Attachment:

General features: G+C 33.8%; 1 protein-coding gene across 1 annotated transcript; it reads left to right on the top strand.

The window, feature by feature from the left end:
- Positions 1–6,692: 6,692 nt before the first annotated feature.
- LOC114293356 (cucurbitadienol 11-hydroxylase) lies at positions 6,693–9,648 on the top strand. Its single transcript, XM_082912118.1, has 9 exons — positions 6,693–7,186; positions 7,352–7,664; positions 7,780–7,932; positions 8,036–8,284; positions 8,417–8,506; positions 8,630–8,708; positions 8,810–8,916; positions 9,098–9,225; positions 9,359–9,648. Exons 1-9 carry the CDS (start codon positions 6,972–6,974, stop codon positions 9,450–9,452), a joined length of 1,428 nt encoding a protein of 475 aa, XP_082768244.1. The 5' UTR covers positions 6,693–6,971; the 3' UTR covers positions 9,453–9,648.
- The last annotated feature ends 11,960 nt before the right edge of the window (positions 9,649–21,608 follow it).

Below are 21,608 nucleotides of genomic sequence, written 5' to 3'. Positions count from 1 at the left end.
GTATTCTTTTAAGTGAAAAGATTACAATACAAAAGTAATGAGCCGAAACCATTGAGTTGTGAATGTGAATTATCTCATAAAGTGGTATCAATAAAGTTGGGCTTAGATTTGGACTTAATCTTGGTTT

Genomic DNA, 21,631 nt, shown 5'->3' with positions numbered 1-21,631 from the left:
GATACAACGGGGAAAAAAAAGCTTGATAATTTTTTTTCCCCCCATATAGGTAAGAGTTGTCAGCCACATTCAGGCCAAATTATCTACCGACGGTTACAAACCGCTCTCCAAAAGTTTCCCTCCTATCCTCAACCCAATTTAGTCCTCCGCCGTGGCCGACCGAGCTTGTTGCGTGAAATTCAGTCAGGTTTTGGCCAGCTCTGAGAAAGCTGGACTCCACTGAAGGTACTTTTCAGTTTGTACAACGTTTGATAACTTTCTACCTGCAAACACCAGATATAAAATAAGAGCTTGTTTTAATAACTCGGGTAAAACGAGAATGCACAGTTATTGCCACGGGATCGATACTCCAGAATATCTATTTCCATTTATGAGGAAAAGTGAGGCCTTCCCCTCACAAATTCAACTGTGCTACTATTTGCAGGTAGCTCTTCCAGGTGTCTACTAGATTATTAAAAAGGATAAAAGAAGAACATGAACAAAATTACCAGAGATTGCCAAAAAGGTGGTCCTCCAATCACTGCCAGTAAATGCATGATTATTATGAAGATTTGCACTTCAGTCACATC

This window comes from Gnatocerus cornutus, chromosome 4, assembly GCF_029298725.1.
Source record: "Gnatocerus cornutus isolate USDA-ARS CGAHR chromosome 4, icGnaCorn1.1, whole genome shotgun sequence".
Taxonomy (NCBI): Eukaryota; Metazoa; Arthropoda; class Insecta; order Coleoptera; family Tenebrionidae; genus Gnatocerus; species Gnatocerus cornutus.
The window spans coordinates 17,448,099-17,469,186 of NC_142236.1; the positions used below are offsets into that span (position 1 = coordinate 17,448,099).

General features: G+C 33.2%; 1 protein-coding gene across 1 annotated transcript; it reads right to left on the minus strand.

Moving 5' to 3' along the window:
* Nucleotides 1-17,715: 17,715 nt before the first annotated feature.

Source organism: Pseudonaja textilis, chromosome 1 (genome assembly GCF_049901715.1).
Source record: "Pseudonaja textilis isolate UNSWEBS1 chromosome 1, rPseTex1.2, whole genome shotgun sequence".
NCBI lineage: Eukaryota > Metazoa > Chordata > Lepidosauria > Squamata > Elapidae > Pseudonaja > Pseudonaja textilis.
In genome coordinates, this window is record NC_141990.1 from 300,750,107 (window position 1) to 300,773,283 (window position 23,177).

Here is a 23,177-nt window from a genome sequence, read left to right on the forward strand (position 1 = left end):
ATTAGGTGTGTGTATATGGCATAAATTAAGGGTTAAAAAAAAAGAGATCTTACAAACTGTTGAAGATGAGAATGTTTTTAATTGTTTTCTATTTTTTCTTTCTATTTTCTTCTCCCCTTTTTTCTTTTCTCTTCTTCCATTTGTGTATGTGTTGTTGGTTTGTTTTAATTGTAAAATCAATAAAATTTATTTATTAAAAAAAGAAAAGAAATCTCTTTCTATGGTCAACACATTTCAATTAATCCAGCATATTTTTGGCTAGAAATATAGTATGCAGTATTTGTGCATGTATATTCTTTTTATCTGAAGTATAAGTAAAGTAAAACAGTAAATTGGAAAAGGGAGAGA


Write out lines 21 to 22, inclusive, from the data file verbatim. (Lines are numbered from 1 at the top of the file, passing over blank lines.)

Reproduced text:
Here is a 23,177-nt window from a genome sequence, read left to right on the forward strand (position 1 = left end):
ATTAGGTGTGTGTATATGGCATAAATTAAGGGTTAAAAAAAAAGAGATCTTACAAACTGTTGAAGATGAGAATGTTTTTAATTGTTTTCTATTTTTTCTTTCTATTTTCTTCTCCCCTTTTTTCTTTTCTCTTCTTCCATTTGTGTATGTGTTGTTGGTTTGTTTTAATTGTAAAATCAATAAAATTTATTTATTAAAAAAAGAAAAGAAATCTCTTTCTATGGTCAACACATTTCAATTAATCCAGCATATTTTTGGCTAGAAATATAGTATGCAGTATTTGTGCATGTATATTCTTTTTATCTGAAGTATAAGTAAAGTAAAACAGTAAATTGGAAAAGGGAGAGA